April, 1965 – The first two astronauts land at the lunar outpost site, where cargo and infrastructure buildup has already been taking place.  (Their lander, it is noted, has immediate return-to-Earth capability, but only in the case of an emergency.  These guys are intended to be pioneers until the advance construction party arrives.)  Living in the cabin of their lander, the initial two astronauts make use of extra supplies already delivered to the site, while they verify both that the environment is satisfactory for a future outpost as well as that all necessary cargo has been delivered successfully.  The length of this tour is at most 90 days.  Cargo and infrastructure deliveries continue.

July, 1965 – The first nine-astronaut advance construction party arrives.  After a hand-off and requisite celebratory send-off, the original two lunar astronauts depart for Earth and the new crew begins Horizon’s 18-month outpost construction phase.  Groundbreaking begins, as the crew uses previously-delivered lunar construction vehicles to move and assemble the previously-delivered habitation modules and manage future deliveries.  Habitation quarters are established, small nuclear reactor electricity generators are placed in protective pits and activated, and the station becomes operational within the first fifteen days.  Crews are kept on 9-month rotations, and cargo and infrastructure deliveries continue.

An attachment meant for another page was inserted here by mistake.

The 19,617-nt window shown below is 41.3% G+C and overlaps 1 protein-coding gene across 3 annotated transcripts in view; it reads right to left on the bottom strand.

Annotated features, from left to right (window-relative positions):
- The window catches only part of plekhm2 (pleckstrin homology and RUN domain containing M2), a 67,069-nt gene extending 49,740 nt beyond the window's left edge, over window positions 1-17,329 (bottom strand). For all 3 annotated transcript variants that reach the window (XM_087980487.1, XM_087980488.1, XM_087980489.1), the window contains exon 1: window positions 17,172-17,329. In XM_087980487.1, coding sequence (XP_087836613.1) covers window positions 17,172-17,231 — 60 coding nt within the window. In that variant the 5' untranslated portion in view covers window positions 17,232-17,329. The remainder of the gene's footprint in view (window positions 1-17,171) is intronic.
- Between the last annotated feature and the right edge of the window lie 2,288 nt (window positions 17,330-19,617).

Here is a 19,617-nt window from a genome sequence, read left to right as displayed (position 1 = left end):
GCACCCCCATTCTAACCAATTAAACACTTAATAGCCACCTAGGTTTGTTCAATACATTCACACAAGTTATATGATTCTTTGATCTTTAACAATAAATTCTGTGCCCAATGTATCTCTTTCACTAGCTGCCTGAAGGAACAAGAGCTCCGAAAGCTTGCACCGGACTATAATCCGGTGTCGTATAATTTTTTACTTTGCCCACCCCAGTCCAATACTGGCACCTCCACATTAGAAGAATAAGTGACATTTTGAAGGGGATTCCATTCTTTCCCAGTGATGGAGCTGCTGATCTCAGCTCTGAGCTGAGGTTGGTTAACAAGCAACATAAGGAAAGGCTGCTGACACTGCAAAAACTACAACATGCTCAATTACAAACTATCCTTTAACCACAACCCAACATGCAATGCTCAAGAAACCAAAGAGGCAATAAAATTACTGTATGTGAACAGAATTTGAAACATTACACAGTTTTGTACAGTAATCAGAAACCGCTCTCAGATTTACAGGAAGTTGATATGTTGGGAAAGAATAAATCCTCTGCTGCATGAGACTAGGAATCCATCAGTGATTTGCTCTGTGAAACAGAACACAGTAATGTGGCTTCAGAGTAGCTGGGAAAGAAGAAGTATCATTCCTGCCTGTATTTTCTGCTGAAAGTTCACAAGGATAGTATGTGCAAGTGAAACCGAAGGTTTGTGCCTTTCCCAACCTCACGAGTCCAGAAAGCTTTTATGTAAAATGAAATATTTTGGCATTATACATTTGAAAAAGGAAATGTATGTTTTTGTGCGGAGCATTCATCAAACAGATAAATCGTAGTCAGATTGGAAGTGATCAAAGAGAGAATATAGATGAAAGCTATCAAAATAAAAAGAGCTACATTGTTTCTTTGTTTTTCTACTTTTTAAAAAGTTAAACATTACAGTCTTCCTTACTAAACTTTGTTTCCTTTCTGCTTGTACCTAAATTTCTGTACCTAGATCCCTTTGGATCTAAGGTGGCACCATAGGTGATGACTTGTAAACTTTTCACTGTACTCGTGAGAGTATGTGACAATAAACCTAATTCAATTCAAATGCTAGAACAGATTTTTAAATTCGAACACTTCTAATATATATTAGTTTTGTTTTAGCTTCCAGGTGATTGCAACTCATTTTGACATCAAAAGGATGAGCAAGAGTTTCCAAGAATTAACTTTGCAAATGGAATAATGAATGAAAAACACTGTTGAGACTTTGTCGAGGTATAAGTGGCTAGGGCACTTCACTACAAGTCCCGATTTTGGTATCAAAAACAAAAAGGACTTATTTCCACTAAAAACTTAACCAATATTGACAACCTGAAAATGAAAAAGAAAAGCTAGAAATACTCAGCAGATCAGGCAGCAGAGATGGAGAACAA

December, 1965 – After six months of construction activities, the Horizon outpost is composed of several buried (for radiation and thermal protection) cylindrical modules as living quarters for the initial crew as well as a parabolic antenna station for Earth communications.  The main quarters and supporting facilities are being assembled, which will also ultimately be covered with lunar regolith.  Empty cargo and propellant containers are being used for the storage of bulk supplies and life essentials.  The crew is brought up to a full twelve astronauts.

December 1966 – Construction activities are complete, Horizon outpost is fully operational with a twelve-astronaut crew on staggered nine-month rotations.  Capital expenditures have concluded, and funding is reduced to operations-only to allow secondary projects (Mars missions, etc.).

1968, TBD – Expansion construction activities begin on Horizon outpost…

Anyone else as jazzed as I am reading this stuff?  Project Horizon was dutifully methodical, practical even.  Horizon could have actually happened, knowing what we know now about von Braun, the future Apollo mission successes, and the success of the SATURN I and SATURN V rockets…